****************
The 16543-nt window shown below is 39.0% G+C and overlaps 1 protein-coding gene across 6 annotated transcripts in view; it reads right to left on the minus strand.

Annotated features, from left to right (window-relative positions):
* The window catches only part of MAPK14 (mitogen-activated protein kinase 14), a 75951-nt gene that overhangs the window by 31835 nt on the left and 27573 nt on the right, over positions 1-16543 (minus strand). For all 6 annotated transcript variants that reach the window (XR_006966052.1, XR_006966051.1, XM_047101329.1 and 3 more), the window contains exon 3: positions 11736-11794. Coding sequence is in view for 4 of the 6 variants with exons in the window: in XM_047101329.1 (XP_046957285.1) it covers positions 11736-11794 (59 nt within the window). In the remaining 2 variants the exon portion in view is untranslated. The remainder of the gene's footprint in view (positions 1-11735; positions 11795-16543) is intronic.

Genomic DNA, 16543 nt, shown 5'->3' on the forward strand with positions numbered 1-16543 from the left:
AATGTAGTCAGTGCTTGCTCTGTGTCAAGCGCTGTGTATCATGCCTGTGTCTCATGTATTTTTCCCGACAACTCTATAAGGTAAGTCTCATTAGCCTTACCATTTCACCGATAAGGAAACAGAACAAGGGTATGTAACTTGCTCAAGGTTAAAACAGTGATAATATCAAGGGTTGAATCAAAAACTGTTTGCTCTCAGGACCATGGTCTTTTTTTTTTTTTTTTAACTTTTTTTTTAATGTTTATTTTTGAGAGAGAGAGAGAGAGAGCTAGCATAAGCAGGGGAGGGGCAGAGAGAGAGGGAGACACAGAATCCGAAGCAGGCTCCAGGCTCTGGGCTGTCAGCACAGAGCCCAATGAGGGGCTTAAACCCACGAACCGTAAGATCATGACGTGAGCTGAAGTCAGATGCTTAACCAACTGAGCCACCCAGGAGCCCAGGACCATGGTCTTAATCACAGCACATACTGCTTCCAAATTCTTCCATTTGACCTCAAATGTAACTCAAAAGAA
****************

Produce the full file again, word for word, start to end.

The 16543-nt window shown below is 39.0% G+C and overlaps 1 protein-coding gene across 6 annotated transcripts in view; it reads right to left on the minus strand.

Annotated features, from left to right (window-relative positions):
* The window catches only part of MAPK14 (mitogen-activated protein kinase 14), a 75951-nt gene that overhangs the window by 31835 nt on the left and 27573 nt on the right, over positions 1-16543 (minus strand). For all 6 annotated transcript variants that reach the window (XR_006966052.1, XR_006966051.1, XM_047101329.1 and 3 more), the window contains exon 3: positions 11736-11794. Coding sequence is in view for 4 of the 6 variants with exons in the window: in XM_047101329.1 (XP_046957285.1) it covers positions 11736-11794 (59 nt within the window). In the remaining 2 variants the exon portion in view is untranslated. The remainder of the gene's footprint in view (positions 1-11735; positions 11795-16543) is intronic.

Genomic DNA, 16543 nt, shown 5'->3' on the forward strand with positions numbered 1-16543 from the left:
AATGTAGTCAGTGCTTGCTCTGTGTCAAGCGCTGTGTATCATGCCTGTGTCTCATGTATTTTTCCCGACAACTCTATAAGGTAAGTCTCATTAGCCTTACCATTTCACCGATAAGGAAACAGAACAAGGGTATGTAACTTGCTCAAGGTTAAAACAGTGATAATATCAAGGGTTGAATCAAAAACTGTTTGCTCTCAGGACCATGGTCTTTTTTTTTTTTTTTTAACTTTTTTTTTAATGTTTATTTTTGAGAGAGAGAGAGAGAGAGCTAGCATAAGCAGGGGAGGGGCAGAGAGAGAGGGAGACACAGAATCCGAAGCAGGCTCCAGGCTCTGGGCTGTCAGCACAGAGCCCAATGAGGGGCTTAAACCCACGAACCGTAAGATCATGACGTGAGCTGAAGTCAGATGCTTAACCAACTGAGCCACCCAGGAGCCCAGGACCATGGTCTTAATCACAGCACATACTGCTTCCAAATTCTTCCATTTGACCTCAAATGTAACTCAAAAGAA